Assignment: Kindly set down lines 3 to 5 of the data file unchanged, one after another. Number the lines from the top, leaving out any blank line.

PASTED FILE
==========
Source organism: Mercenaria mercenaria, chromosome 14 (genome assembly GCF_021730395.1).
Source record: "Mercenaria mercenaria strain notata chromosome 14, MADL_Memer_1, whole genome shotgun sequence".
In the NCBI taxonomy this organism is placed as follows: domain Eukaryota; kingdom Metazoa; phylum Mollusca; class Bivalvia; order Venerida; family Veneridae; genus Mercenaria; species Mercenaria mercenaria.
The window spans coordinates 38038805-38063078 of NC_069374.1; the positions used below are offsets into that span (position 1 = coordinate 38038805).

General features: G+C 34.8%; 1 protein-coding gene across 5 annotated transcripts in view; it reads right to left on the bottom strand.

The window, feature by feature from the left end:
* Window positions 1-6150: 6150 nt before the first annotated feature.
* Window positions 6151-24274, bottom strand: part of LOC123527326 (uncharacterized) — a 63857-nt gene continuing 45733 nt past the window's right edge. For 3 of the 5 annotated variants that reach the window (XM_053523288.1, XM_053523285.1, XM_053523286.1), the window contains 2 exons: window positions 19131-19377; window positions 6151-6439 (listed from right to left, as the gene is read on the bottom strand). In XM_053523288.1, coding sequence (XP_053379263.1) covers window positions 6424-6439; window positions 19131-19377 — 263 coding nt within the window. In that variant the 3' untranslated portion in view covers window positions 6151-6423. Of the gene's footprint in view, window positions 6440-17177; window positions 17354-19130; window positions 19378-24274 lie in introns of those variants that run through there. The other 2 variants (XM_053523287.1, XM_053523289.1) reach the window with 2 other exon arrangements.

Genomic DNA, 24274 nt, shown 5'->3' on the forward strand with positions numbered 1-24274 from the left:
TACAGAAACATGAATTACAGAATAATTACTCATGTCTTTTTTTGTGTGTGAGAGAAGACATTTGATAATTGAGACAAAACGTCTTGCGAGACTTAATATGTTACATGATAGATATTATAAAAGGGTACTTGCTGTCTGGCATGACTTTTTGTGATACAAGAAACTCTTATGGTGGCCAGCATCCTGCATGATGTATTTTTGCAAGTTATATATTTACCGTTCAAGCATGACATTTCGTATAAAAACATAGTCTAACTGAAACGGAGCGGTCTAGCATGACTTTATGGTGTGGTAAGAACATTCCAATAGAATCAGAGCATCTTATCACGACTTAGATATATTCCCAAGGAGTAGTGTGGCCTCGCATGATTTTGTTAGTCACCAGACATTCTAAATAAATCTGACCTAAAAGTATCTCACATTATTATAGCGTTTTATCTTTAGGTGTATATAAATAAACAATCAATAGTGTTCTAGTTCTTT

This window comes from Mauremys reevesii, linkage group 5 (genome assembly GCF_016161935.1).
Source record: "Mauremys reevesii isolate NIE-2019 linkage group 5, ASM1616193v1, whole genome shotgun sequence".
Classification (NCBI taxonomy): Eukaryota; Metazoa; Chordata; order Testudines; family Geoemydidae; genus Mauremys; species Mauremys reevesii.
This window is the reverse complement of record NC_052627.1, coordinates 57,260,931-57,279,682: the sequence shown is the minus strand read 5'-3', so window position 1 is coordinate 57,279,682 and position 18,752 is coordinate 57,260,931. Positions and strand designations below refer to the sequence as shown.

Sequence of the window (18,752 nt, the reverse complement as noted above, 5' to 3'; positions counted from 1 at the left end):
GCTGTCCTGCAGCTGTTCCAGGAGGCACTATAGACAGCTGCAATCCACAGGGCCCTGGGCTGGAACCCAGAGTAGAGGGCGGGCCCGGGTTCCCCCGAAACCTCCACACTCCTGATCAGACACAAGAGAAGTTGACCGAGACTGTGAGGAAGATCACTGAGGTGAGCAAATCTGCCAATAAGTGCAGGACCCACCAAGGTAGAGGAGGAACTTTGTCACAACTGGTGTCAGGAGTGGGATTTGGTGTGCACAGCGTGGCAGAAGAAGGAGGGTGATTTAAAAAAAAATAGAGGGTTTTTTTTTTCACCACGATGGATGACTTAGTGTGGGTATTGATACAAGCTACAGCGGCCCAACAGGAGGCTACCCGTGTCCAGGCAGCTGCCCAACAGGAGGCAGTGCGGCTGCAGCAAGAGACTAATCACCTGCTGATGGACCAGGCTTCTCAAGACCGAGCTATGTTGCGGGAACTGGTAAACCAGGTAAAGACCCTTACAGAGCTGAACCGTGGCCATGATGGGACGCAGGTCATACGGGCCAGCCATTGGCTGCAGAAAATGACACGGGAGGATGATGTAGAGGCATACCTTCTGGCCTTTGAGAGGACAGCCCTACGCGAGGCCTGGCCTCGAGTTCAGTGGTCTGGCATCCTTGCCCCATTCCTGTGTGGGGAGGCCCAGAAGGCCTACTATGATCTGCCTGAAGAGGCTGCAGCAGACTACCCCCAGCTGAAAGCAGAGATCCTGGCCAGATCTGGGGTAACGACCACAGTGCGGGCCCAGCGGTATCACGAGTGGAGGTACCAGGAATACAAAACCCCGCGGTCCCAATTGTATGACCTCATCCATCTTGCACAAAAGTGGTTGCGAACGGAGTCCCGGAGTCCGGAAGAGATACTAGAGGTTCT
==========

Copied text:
In the NCBI taxonomy this organism is placed as follows: domain Eukaryota; kingdom Metazoa; phylum Mollusca; class Bivalvia; order Venerida; family Veneridae; genus Mercenaria; species Mercenaria mercenaria.
The window spans coordinates 38038805-38063078 of NC_069374.1; the positions used below are offsets into that span (position 1 = coordinate 38038805).

General features: G+C 34.8%; 1 protein-coding gene across 5 annotated transcripts in view; it reads right to left on the bottom strand.